Snorkel Hopper

All Hoppers float... Right?

Snorkel Hopper

Several years ago I was in the middle of what seemed like the perfect fishing to work ratio.  See, I was laid off, so there was no work and mostly fishing.  It was late summer, the hoppers were abundant, and I could usually rely on catching at least one hopper out of each fishy spot in the river.  After the first fish was caught, the following fish were much more difficult to trick with my A-team stuff.  They would come up and give the foam offering a thorough look over before descending to the bottom of the small, but deep, hole.  

So what we have here is a fish that is active enough to make it to about 6 inches under the surface, but not commit to eating that floating cheeseburger.  Time to get to the tying bench.  I had been fishing with good friend and certified Fishologist Bryan Gregson, who concurred that I needed to invest some time on the vise to create a super sink hopper pattern.  

Tan Snorkel Hopper

My inner bass fisherman came out and I started with a 90 degree jig hook and barbell eyes to make the sucker get down fast and ride hook point up.  I also used materials with NO buoyant properties, and from there, I just started throwing stuff on a hook.  It looked like a hopper with a snorkel popping out of the top, so I named it the Snorkel Hopper, now available through Rainy's flies.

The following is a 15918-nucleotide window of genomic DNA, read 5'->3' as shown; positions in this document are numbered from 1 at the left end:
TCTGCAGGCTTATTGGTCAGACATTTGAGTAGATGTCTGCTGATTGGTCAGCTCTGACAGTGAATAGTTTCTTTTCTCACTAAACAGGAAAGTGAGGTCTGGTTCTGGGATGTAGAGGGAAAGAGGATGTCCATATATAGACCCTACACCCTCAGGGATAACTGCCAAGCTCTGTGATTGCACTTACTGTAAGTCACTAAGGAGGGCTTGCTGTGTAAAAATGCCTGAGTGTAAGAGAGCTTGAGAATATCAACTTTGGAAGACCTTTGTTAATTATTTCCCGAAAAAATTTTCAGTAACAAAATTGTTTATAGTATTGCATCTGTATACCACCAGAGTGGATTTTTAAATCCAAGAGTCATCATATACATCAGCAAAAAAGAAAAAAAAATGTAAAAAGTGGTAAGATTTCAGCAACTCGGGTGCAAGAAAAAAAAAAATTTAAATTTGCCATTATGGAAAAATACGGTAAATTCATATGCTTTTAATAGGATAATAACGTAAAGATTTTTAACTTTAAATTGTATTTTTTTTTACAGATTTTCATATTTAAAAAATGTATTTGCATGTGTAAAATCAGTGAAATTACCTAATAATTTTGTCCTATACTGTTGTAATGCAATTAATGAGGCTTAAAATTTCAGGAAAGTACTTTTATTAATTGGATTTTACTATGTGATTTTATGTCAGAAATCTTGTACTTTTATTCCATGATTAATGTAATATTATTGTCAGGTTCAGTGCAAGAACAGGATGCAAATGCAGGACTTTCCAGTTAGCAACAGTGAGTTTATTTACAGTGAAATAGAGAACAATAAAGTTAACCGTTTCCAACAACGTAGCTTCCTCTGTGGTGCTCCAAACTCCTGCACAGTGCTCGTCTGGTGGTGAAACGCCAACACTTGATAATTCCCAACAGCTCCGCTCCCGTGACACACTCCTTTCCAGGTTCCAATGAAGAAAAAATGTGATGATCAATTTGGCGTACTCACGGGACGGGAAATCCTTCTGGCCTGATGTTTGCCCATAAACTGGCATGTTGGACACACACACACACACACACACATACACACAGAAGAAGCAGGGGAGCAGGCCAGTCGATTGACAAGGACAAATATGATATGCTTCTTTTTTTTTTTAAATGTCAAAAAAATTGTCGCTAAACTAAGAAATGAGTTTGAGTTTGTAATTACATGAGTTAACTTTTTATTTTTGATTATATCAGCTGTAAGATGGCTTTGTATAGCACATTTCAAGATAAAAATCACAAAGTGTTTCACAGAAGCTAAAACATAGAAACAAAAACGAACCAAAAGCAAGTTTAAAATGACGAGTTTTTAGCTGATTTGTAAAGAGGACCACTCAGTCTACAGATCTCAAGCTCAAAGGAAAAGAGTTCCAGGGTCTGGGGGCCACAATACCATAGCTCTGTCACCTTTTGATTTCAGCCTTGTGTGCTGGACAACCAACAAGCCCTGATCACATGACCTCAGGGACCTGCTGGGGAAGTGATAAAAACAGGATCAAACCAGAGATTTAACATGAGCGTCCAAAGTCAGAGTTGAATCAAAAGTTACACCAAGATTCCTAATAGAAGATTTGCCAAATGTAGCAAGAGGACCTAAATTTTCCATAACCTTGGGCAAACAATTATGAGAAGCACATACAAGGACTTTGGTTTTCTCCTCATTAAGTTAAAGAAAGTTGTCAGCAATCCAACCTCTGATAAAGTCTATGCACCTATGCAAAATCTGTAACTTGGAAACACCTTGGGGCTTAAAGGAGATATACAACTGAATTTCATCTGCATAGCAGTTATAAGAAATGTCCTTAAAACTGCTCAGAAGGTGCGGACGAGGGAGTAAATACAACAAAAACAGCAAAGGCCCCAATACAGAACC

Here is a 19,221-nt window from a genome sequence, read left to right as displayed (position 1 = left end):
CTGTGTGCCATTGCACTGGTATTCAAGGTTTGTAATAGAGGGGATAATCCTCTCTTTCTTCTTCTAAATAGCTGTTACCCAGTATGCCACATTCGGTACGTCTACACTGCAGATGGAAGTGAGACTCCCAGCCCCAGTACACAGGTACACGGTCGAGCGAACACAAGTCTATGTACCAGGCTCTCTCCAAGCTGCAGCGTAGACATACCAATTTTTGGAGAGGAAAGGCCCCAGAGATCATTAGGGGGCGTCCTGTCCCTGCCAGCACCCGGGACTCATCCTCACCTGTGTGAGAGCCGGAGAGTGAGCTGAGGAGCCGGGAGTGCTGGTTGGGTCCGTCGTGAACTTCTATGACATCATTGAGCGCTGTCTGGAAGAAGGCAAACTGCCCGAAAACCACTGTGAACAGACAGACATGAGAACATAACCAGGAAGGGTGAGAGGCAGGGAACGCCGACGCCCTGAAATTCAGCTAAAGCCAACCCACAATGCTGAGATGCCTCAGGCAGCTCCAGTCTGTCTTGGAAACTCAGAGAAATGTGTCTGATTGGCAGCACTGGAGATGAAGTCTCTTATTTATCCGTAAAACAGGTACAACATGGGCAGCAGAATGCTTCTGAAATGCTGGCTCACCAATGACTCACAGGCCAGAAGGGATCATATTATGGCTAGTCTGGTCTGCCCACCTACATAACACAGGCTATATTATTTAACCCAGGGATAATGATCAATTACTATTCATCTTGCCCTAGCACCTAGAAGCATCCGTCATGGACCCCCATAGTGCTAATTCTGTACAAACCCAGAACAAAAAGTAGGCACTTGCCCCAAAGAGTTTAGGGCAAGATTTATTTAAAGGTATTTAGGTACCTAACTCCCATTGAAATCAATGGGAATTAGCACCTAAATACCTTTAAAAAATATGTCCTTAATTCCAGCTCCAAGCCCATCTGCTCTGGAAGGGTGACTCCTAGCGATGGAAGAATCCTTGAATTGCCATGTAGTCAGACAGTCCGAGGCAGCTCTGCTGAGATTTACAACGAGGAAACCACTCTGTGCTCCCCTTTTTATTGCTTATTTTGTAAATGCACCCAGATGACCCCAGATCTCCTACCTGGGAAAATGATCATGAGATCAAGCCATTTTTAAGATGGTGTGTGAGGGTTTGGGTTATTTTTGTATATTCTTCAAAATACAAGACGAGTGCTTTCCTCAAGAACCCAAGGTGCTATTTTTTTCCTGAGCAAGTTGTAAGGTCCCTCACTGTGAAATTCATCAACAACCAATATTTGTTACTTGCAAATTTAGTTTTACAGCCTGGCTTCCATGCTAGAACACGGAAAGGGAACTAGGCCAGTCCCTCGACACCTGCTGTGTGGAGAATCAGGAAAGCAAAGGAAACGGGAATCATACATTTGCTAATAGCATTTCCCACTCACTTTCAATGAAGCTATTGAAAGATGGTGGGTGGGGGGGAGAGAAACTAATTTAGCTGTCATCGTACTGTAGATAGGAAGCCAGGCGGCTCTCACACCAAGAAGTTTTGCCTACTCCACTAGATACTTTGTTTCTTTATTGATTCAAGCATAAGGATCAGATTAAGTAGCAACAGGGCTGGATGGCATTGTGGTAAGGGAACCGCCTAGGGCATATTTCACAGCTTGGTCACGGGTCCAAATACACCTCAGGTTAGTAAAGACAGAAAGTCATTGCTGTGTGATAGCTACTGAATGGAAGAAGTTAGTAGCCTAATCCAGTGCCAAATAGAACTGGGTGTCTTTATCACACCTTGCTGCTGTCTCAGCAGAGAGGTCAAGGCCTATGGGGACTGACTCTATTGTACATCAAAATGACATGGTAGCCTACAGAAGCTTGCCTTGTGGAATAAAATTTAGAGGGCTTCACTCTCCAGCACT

I still love to fish hoppers dry, but when the window shopping begins, this baby gets tied on.  It also works really well as an anchor fly on a Czech nymphing rig.



Hook: Gamakatsu 111 90 degree jig hook
Thread: Uni 6/0 - tan or olive
Barbell: Allen Flyfishing barbell eyes - size to match hook
Hot Spot (Tail): Fly Tyer's Dungeon shuck yarn - orange
Body: Nature's Spirit fine natural dubbing - callibaetis for tan, baetis for olive
Ribbing: Fly Tyer's Dungeon bug legs - brown
The wing has 3 layers
Bottom layer: 4 strands of pearl krystal flash
Middle layer: Pheasant tail
Head: Same dubbing as the body